On appeal, the Farm points out that it made payments to the Chapter 12 trustee in accordance with the terms of the proposed plan prior to confirmation. The court agrees that voluntary payments under a proposed plan may weigh in favor of feasibility, but that evidence is certainly not conclusive. The Farm also argues that the secured creditors failed to present any evidence contradicting the Farm’s projections or valuations; however, they were not required to do so. See In re Hughes, 2006 Bankr. LEXIS 228, at *7 (noting that the burden of proof with respect to feasibility is on the debtor). Finally, the Farm emphasizes that bankruptcy courts often “give family farm debtors the benefit of the doubt on the issue of feasibility,” as farming can be an uncertain venture. In re Wise, 2013 WL 2421984, at *3. It is true that, when weighing evidence of feasibility, “it is not error for a [bankruptcy] court to consider, along with the hard numbers, the human factor.” Id. But that does not give the bankruptcy court license to ignore the hard numbers altogether. At bottom, the bankruptcy court must determine, based on the evidence presented, “whether the things which are to be done after confirmation can be done as a practical matter under the facts.” In re Rape, 104 B.R. at 748-49 (citing In re Clarkson, 767 F.2d 417, 420 (8th Cir. 1985) ). Here, the bankruptcy court carefully considered the record and concluded that it was unlikely that the Farm could carry out the requirements of its proposed plan. This decision was not clearly erroneous. [4]

II. Denial of Leave to Amend

The Farm also argues that, even if the bankruptcy court did not err in denying confirmation of its third amended plan, it erred in denying the Farm leave to further amend its plan. The court is again constrained to disagree.

The bankruptcy court’s denial of leave to amend is reviewed for abuse of discretion only. See In re Rood, 426 B.R. 538, 557 (D. Md. 2010) . Accordingly, “the [district court] must affirm under the abuse of discretion standard unless it `determine[s] that the [bankruptcy] court has made a clear error of judgment or has applied an incorrect legal standard.'” Pasternak & Fidis, P.C. v. Wilson, No. 14-01308, 2014 WL 4826109, at *5 (D. Md. Sept. 23, 2014) (citing Purcell v. BankAtlantic Fin. Corp., 85 F.3d 1508, 1513 (11th Cir. 1996) ). This means that “under the abuse of discretion standard there will be occasions in which [the district court] affirms the [bankruptcy] court even though [it] would have gone the other way had it been [its] call.” Id. (citing Macklin v. Singletary, 24 F.3d 1307, 1311 (11th Cir. 1994) ).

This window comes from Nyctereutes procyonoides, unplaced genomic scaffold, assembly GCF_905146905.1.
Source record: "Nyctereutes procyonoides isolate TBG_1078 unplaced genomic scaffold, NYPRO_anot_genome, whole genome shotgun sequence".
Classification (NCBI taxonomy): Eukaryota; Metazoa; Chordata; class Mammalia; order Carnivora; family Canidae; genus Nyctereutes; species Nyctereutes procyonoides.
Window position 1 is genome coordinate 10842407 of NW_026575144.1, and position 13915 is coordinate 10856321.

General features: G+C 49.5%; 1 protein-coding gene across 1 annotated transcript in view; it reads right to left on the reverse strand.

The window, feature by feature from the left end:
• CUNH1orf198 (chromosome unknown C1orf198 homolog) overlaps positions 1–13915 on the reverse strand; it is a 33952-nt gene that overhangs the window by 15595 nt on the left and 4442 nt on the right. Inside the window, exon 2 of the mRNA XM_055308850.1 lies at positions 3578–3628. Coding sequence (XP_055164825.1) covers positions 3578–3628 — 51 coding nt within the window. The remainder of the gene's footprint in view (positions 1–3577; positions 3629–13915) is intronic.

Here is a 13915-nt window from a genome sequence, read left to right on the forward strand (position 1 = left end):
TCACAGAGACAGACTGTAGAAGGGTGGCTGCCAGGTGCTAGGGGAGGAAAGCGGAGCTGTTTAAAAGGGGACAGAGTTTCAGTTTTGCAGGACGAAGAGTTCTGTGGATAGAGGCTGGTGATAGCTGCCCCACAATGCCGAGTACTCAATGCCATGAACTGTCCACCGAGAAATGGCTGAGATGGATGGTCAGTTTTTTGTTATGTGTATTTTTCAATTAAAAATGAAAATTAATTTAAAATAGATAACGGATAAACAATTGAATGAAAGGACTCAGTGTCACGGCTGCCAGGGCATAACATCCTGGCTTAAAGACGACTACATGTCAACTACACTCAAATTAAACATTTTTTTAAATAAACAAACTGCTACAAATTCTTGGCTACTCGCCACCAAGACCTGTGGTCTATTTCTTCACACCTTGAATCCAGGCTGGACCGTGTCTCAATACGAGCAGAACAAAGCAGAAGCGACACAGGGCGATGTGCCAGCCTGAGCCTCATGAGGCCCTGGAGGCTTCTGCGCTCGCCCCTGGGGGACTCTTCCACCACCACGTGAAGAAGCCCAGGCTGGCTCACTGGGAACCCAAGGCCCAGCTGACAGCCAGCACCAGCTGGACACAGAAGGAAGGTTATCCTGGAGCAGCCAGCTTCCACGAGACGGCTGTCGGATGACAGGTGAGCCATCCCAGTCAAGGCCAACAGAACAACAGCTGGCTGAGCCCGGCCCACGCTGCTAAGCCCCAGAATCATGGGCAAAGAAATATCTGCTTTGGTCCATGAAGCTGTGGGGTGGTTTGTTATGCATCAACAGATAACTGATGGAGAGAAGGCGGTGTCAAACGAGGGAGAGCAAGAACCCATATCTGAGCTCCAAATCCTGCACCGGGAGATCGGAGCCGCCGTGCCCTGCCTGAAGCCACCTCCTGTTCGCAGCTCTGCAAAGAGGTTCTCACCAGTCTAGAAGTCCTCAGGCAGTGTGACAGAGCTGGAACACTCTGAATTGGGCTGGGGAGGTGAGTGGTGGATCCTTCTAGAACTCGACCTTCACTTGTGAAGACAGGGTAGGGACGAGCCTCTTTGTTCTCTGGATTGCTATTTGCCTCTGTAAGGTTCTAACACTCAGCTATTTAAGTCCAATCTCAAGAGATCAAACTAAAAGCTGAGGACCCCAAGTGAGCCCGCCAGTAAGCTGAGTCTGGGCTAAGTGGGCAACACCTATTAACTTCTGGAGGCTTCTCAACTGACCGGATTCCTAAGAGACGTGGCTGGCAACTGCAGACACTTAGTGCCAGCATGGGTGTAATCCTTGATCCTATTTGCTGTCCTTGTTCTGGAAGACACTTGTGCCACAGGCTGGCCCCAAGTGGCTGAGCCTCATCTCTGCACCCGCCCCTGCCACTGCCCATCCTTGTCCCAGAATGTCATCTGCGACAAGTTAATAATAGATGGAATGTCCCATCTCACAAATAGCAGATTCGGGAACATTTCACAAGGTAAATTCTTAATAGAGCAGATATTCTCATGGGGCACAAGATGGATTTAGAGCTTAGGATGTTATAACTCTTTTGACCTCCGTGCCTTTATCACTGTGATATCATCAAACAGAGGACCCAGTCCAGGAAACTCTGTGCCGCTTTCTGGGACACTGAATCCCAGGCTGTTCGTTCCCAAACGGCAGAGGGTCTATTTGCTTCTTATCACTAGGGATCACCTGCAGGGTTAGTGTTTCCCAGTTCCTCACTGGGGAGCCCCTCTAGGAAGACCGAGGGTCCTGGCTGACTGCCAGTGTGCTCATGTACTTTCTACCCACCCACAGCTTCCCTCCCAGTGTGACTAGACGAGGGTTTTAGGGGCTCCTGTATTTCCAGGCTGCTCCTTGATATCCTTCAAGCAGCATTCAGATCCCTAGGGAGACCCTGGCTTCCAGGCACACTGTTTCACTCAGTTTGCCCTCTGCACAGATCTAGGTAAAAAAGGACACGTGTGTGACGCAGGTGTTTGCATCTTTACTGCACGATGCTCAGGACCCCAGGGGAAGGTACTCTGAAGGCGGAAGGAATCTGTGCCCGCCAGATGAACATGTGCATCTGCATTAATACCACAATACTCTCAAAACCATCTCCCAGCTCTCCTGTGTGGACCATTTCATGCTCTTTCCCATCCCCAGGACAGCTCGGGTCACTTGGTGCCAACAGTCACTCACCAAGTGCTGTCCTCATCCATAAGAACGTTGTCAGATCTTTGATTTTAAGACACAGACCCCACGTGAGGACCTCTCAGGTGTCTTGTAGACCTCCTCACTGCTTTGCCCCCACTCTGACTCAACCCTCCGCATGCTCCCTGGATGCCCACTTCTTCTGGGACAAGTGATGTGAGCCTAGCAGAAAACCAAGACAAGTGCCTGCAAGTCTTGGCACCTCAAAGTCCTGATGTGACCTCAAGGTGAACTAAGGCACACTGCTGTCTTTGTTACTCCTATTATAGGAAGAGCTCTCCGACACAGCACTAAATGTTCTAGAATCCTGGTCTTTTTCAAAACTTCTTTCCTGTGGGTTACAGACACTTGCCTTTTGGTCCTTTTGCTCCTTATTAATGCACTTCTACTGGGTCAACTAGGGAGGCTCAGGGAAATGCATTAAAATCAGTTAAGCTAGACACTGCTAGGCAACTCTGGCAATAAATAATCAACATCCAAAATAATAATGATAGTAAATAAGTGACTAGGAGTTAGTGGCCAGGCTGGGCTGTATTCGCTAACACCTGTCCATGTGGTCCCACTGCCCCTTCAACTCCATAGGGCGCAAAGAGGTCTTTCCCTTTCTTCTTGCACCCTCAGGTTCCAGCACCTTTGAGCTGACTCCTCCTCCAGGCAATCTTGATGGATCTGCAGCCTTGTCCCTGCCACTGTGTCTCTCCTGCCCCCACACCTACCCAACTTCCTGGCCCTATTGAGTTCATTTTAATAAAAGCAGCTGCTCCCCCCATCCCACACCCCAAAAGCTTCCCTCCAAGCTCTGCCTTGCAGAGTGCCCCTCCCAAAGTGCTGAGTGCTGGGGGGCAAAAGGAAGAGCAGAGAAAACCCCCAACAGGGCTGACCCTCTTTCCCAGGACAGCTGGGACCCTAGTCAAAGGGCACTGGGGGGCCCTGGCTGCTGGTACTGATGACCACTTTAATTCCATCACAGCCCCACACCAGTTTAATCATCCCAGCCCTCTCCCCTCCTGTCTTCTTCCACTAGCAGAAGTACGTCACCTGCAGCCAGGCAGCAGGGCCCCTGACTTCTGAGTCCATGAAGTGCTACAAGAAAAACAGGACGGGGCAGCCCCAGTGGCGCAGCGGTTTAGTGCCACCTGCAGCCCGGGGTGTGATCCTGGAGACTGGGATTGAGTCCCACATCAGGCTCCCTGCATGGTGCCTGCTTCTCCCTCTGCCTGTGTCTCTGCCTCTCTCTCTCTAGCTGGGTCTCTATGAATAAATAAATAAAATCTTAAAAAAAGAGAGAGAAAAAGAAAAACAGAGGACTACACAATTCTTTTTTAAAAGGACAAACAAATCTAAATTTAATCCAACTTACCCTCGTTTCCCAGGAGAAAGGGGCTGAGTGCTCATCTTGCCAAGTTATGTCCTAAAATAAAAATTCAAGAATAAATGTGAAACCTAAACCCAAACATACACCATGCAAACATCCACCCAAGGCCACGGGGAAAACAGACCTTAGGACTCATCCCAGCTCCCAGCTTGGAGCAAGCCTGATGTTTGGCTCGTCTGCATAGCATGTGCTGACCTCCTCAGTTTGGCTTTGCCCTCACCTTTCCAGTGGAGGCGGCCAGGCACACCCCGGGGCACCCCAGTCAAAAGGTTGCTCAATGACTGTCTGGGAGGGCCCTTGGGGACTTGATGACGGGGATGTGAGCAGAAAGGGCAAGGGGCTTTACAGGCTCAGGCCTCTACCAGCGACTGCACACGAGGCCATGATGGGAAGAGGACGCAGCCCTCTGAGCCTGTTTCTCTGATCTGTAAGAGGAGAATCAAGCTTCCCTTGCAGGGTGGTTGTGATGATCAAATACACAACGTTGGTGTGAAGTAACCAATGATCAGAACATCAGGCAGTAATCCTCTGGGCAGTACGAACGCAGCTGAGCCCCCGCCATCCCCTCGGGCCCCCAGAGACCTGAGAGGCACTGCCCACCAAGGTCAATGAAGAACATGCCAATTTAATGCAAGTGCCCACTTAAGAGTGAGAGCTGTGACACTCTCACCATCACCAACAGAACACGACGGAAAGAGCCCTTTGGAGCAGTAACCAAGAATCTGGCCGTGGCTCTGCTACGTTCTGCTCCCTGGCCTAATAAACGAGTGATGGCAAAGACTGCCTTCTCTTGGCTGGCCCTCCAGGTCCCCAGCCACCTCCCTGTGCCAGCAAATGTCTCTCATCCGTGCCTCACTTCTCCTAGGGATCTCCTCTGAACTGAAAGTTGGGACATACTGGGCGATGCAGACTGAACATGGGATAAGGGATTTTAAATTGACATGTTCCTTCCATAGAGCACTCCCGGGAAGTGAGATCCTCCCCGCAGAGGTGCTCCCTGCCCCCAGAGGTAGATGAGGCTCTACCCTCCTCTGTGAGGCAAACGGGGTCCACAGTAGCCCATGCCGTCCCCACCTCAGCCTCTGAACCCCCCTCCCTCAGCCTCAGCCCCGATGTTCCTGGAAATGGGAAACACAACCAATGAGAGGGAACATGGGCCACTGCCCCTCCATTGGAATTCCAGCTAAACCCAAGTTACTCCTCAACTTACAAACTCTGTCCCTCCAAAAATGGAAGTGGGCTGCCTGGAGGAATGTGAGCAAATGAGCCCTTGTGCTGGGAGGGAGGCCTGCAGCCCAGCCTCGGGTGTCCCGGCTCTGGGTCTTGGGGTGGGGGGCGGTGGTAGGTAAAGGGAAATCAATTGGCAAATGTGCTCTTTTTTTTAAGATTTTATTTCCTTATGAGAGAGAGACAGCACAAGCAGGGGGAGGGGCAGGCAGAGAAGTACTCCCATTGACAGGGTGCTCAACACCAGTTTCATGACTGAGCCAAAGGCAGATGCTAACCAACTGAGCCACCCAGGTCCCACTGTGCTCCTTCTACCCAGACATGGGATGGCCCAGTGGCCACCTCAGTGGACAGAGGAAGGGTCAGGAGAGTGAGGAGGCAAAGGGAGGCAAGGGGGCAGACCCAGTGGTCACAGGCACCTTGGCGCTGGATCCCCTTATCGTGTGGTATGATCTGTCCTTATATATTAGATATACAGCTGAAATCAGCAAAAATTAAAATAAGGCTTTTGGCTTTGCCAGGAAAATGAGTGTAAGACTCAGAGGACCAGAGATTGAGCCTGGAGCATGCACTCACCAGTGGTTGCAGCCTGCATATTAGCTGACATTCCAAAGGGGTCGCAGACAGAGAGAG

In denying the Farm further leave to amend its plan, the bankruptcy court emphasized that the Farm had already filed four unsuccessful plans. The court found that successful confirmation of any plan appeared unlikely, “considering the consistent objections to confirmation, lack of evidence sufficient to overcome the objections, and the inability of the [F]arm and its creditors to reach an agreement on any aspect of the plan.” Mem. Op. at 22. Accordingly, the bankruptcy court decided that “[a]uthorizing leave to amend would be fruitless.” Id. at 23. “Bankruptcy courts are given a great deal of discretion to say when enough is enough” when it comes to granting or denying the opportunity to amend reorganization plans. Matter of Woodbrook Assocs., 19 F.3d 312, 322 (7th Cir. 1994) . The court finds no abuse of discretion in the bankruptcy court’s decision to deny leave to amend in this case.

III. Dismissal of the Petition

Finally, the Farm argues that the bankruptcy court erred in granting FCB’s motion to dismiss its petition. The court is once again constrained to disagree.

The Bankruptcy Code provides that

[o]n request of a party in interest, and after notice and a hearing, the court may dismiss a case under [Chapter 12] for cause, including — (1) unreasonable delay, or gross mismanagement, by the debtor that is prejudicial to creditors; . . . (5) denial of confirmation of a plan . . . and denial of a request made for additional time for filing another plan or a modification of a plan; . . . [and] (8) continuing loss to or diminution of the estate and absence of a reasonable likelihood of rehabilitation . . .

11 U.S.C. § 1208(c). The decision to dismiss a Chapter 12 bankruptcy petition is within the sound discretion of the bankruptcy court. See In re Brown, 82 F.3d 801, 806 (8th Cir. 1996) . Here, the bankruptcy court granted FCB’s motion to dismiss based on its conclusion that “[t]he inaccurate financial information [provided by the Farm] and the [Farm’s] inability to file a confirmable plan[] amount to an unreasonable delay that is prejudicial to creditors.” Mem. Op. at 24. The court finds no abuse of discretion in this conclusion, for the reasons discussed above.

The Farm argues that the bankruptcy court’s decision was nonetheless in error, however, because FCB’s motion to dismiss was not filed 21 days or more before the bankruptcy court’s June 5, 2014 hearing. The Federal Rules of Bankruptcy Procedure provide that “at least 21 days’ notice” should be provided to the debtor before “the hearing on the dismissal of the case.” Fed. R. Bankr. P. 2002(a)(4). FCB filed its motion to dismiss on May 23, 2014 — only thirteen days before the bankruptcy court’s hearing. At the close of that hearing, however, the court took all pending matters under advisement and provided the parties with additional time to file briefing on all outstanding issues. See June 10, 2014 Order, Bankr. Docket No. 125. Specifically, the court provided the Farm with 21 days to submit “his brief in support of confirmation of the third amended [C]hapter 12 plan and any authority in opposition to the motions to dismiss.” Id. The bankruptcy court explicitly stated that it would “defer ruling on all remaining pending matters until after determination of the objections to confirmation and the motions to dismiss the case.” Id. In total, therefore, the Farm was afforded 34 days to respond to FCB’s motion. Although the Farm filed a post-hearing brief in accordance with the bankruptcy court’s order, see Bankr. Docket No. 127, it did not address FCB’s motion to dismiss in that brief.